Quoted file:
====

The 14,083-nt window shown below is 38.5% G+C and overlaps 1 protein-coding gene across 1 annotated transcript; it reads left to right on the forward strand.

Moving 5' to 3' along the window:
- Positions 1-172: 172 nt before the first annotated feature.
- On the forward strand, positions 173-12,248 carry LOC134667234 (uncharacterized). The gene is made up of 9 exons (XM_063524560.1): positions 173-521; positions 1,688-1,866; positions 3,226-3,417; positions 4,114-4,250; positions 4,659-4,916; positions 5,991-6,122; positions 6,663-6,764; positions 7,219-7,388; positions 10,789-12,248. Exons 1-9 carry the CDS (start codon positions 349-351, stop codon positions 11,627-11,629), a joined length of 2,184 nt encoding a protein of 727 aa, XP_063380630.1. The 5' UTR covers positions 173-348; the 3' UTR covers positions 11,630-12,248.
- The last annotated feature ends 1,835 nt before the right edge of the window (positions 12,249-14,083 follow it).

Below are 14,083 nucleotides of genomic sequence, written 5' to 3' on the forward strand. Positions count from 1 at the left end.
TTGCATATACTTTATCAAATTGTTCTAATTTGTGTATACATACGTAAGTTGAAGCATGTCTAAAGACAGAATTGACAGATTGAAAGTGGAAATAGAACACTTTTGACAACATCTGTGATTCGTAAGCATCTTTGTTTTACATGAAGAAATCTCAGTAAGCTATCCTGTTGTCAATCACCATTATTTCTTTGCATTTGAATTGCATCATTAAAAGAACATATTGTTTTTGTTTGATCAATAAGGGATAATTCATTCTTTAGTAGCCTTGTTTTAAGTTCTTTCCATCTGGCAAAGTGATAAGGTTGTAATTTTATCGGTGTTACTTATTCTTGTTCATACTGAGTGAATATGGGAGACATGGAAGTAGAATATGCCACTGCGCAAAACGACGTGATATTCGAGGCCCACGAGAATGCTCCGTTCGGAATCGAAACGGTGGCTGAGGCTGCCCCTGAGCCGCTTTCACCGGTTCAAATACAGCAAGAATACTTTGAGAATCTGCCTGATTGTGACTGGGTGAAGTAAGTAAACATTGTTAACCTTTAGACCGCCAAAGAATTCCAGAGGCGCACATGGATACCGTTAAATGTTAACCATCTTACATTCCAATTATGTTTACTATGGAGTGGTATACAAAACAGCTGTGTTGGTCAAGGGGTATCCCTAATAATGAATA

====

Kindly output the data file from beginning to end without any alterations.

The 14,083-nt window shown below is 38.5% G+C and overlaps 1 protein-coding gene across 1 annotated transcript; it reads left to right on the forward strand.

Moving 5' to 3' along the window:
- Positions 1-172: 172 nt before the first annotated feature.
- On the forward strand, positions 173-12,248 carry LOC134667234 (uncharacterized). The gene is made up of 9 exons (XM_063524560.1): positions 173-521; positions 1,688-1,866; positions 3,226-3,417; positions 4,114-4,250; positions 4,659-4,916; positions 5,991-6,122; positions 6,663-6,764; positions 7,219-7,388; positions 10,789-12,248. Exons 1-9 carry the CDS (start codon positions 349-351, stop codon positions 11,627-11,629), a joined length of 2,184 nt encoding a protein of 727 aa, XP_063380630.1. The 5' UTR covers positions 173-348; the 3' UTR covers positions 11,630-12,248.
- The last annotated feature ends 1,835 nt before the right edge of the window (positions 12,249-14,083 follow it).

Below are 14,083 nucleotides of genomic sequence, written 5' to 3' on the forward strand. Positions count from 1 at the left end.
TTGCATATACTTTATCAAATTGTTCTAATTTGTGTATACATACGTAAGTTGAAGCATGTCTAAAGACAGAATTGACAGATTGAAAGTGGAAATAGAACACTTTTGACAACATCTGTGATTCGTAAGCATCTTTGTTTTACATGAAGAAATCTCAGTAAGCTATCCTGTTGTCAATCACCATTATTTCTTTGCATTTGAATTGCATCATTAAAAGAACATATTGTTTTTGTTTGATCAATAAGGGATAATTCATTCTTTAGTAGCCTTGTTTTAAGTTCTTTCCATCTGGCAAAGTGATAAGGTTGTAATTTTATCGGTGTTACTTATTCTTGTTCATACTGAGTGAATATGGGAGACATGGAAGTAGAATATGCCACTGCGCAAAACGACGTGATATTCGAGGCCCACGAGAATGCTCCGTTCGGAATCGAAACGGTGGCTGAGGCTGCCCCTGAGCCGCTTTCACCGGTTCAAATACAGCAAGAATACTTTGAGAATCTGCCTGATTGTGACTGGGTGAAGTAAGTAAACATTGTTAACCTTTAGACCGCCAAAGAATTCCAGAGGCGCACATGGATACCGTTAAATGTTAACCATCTTACATTCCAATTATGTTTACTATGGAGTGGTATACAAAACAGCTGTGTTGGTCAAGGGGTATCCCTAATAATGAATA